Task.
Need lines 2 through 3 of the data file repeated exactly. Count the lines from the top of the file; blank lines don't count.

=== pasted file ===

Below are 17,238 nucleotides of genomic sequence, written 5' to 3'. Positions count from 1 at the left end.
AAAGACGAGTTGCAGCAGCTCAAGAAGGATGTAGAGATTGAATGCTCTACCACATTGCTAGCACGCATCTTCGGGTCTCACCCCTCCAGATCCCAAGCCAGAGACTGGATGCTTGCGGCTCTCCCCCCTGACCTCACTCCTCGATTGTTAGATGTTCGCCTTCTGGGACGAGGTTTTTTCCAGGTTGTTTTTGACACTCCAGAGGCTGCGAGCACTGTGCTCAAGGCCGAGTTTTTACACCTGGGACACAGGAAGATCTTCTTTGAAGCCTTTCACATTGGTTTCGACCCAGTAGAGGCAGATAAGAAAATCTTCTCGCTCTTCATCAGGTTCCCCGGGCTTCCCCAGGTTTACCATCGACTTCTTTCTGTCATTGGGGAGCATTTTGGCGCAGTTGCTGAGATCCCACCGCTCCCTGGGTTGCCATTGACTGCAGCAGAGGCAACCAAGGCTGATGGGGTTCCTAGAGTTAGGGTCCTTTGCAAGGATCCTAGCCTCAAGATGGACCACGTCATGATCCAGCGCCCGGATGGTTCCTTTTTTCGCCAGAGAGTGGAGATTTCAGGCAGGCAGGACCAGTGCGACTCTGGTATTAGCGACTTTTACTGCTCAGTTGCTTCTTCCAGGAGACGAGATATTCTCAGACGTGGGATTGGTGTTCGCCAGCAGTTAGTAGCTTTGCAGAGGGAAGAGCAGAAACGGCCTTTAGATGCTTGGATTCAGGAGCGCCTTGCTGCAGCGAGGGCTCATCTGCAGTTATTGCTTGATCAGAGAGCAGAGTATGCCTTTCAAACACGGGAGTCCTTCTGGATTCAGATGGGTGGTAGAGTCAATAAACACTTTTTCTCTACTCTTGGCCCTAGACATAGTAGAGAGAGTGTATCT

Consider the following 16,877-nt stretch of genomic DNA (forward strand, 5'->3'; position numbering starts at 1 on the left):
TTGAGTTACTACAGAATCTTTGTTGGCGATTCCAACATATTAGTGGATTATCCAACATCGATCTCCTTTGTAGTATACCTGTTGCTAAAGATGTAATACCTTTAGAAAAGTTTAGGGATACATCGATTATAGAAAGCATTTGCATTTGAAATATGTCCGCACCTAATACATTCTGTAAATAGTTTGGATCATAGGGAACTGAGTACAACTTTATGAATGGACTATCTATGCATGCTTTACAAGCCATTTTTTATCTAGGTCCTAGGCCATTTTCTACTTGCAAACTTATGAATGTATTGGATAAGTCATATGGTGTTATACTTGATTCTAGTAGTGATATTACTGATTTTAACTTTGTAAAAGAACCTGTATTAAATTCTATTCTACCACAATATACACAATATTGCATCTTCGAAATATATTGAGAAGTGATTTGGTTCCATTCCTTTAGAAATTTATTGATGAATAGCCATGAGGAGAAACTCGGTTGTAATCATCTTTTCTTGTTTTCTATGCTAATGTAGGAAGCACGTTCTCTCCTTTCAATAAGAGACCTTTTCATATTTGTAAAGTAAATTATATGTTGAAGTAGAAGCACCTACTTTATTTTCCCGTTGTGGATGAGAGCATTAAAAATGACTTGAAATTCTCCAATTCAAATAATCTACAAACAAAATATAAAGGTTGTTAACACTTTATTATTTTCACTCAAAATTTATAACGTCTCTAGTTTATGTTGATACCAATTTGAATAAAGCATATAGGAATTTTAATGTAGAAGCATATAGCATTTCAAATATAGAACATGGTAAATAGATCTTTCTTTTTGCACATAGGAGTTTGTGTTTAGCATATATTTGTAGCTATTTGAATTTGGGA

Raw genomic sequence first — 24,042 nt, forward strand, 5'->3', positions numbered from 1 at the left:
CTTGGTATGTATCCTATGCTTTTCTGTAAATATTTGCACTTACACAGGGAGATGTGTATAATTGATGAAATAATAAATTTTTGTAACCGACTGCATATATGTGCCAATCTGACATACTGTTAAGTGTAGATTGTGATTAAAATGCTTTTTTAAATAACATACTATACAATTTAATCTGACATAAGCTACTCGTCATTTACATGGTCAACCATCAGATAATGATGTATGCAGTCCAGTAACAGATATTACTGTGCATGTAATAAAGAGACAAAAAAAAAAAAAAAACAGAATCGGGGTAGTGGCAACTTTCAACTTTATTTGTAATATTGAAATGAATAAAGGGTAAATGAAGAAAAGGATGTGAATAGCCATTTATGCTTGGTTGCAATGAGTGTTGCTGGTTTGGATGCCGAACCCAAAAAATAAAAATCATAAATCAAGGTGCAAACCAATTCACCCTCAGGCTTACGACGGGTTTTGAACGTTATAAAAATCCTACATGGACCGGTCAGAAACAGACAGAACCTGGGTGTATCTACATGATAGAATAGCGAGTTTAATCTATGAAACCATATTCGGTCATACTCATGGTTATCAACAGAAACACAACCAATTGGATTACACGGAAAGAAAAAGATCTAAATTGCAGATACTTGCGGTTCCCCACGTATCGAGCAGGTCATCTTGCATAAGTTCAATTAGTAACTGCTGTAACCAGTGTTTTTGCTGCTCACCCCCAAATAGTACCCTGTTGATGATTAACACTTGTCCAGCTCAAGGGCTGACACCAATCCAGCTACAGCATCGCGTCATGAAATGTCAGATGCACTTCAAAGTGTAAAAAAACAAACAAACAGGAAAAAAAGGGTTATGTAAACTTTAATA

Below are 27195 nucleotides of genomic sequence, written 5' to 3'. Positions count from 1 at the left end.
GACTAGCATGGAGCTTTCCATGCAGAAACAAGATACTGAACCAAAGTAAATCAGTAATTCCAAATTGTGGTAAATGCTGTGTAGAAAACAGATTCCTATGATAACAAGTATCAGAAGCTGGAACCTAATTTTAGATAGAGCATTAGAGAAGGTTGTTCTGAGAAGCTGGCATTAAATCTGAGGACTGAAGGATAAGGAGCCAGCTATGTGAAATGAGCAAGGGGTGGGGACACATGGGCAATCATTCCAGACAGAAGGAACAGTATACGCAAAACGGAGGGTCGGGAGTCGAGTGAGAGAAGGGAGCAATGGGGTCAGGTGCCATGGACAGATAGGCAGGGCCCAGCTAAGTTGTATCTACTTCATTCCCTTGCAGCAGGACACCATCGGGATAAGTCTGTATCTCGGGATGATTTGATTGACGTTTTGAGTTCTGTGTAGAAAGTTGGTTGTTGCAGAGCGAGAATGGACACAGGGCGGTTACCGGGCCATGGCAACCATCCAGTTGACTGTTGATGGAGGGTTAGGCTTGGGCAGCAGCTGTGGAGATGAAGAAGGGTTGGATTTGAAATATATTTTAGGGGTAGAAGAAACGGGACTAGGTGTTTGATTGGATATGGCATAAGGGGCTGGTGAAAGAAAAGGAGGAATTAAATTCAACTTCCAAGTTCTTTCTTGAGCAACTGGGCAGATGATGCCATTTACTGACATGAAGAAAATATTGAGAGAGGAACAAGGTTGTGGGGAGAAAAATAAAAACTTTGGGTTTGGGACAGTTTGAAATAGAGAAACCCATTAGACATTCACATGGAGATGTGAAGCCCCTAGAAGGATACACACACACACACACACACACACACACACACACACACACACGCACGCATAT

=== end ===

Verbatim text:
AAAGACGAGTTGCAGCAGCTCAAGAAGGATGTAGAGATTGAATGCTCTACCACATTGCTAGCACGCATCTTCGGGTCTCACCCCTCCAGATCCCAAGCCAGAGACTGGATGCTTGCGGCTCTCCCCCCTGACCTCACTCCTCGATTGTTAGATGTTCGCCTTCTGGGACGAGGTTTTTTCCAGGTTGTTTTTGACACTCCAGAGGCTGCGAGCACTGTGCTCAAGGCCGAGTTTTTACACCTGGGACACAGGAAGATCTTCTTTGAAGCCTTTCACATTGGTTTCGACCCAGTAGAGGCAGATAAGAAAATCTTCTCGCTCTTCATCAGGTTCCCCGGGCTTCCCCAGGTTTACCATCGACTTCTTTCTGTCATTGGGGAGCATTTTGGCGCAGTTGCTGAGATCCCACCGCTCCCTGGGTTGCCATTGACTGCAGCAGAGGCAACCAAGGCTGATGGGGTTCCTAGAGTTAGGGTCCTTTGCAAGGATCCTAGCCTCAAGATGGACCACGTCATGATCCAGCGCCCGGATGGTTCCTTTTTTCGCCAGAGAGTGGAGATTTCAGGCAGGCAGGACCAGTGCGACTCTGGTATTAGCGACTTTTACTGCTCAGTTGCTTCTTCCAGGAGACGAGATATTCTCAGACGTGGGATTGGTGTTCGCCAGCAGTTAGTAGCTTTGCAGAGGGAAGAGCAGAAACGGCCTTTAGATGCTTGGATTCAGGAGCGCCTTGCTGCAGCGAGGGCTCATCTGCAGTTATTGCTTGATCAGAGAGCAGAGTATGCCTTTCAAACACGGGAGTCCTTCTGGATTCAGATGGGTGGTAGAGTCAATAAACACTTTTTCTCTACTCTTGGCCCTAGACATAGTAGAGAGAGTGTATCT

Consider the following 16,877-nt stretch of genomic DNA (forward strand, 5'->3'; position numbering starts at 1 on the left):